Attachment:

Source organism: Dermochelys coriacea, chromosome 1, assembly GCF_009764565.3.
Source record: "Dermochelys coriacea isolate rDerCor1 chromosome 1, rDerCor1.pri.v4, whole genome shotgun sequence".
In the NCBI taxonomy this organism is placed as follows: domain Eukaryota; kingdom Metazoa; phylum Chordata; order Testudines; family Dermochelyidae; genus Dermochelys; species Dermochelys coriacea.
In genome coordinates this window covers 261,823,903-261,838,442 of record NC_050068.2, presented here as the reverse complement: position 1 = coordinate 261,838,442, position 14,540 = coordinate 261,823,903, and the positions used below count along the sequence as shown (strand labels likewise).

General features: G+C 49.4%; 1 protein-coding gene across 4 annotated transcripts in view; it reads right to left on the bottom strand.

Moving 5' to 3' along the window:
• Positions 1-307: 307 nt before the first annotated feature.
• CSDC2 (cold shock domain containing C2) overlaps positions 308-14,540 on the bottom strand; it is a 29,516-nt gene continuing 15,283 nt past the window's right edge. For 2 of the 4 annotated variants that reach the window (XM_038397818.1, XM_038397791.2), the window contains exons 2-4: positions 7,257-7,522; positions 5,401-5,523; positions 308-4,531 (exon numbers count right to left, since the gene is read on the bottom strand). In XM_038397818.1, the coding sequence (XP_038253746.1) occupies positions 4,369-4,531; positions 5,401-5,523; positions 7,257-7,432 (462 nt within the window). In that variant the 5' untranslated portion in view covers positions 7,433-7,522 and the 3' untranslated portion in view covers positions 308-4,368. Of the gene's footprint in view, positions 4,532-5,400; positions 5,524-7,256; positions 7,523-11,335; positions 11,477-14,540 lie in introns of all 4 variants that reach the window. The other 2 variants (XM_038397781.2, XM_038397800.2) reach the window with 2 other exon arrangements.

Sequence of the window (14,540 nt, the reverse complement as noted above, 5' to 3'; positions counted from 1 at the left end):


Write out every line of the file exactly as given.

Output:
Source organism: Dermochelys coriacea, chromosome 1, assembly GCF_009764565.3.
Source record: "Dermochelys coriacea isolate rDerCor1 chromosome 1, rDerCor1.pri.v4, whole genome shotgun sequence".
In the NCBI taxonomy this organism is placed as follows: domain Eukaryota; kingdom Metazoa; phylum Chordata; order Testudines; family Dermochelyidae; genus Dermochelys; species Dermochelys coriacea.
In genome coordinates this window covers 261,823,903-261,838,442 of record NC_050068.2, presented here as the reverse complement: position 1 = coordinate 261,838,442, position 14,540 = coordinate 261,823,903, and the positions used below count along the sequence as shown (strand labels likewise).

General features: G+C 49.4%; 1 protein-coding gene across 4 annotated transcripts in view; it reads right to left on the bottom strand.

Moving 5' to 3' along the window:
• Positions 1-307: 307 nt before the first annotated feature.
• CSDC2 (cold shock domain containing C2) overlaps positions 308-14,540 on the bottom strand; it is a 29,516-nt gene continuing 15,283 nt past the window's right edge. For 2 of the 4 annotated variants that reach the window (XM_038397818.1, XM_038397791.2), the window contains exons 2-4: positions 7,257-7,522; positions 5,401-5,523; positions 308-4,531 (exon numbers count right to left, since the gene is read on the bottom strand). In XM_038397818.1, the coding sequence (XP_038253746.1) occupies positions 4,369-4,531; positions 5,401-5,523; positions 7,257-7,432 (462 nt within the window). In that variant the 5' untranslated portion in view covers positions 7,433-7,522 and the 3' untranslated portion in view covers positions 308-4,368. Of the gene's footprint in view, positions 4,532-5,400; positions 5,524-7,256; positions 7,523-11,335; positions 11,477-14,540 lie in introns of all 4 variants that reach the window. The other 2 variants (XM_038397781.2, XM_038397800.2) reach the window with 2 other exon arrangements.

Sequence of the window (14,540 nt, the reverse complement as noted above, 5' to 3'; positions counted from 1 at the left end):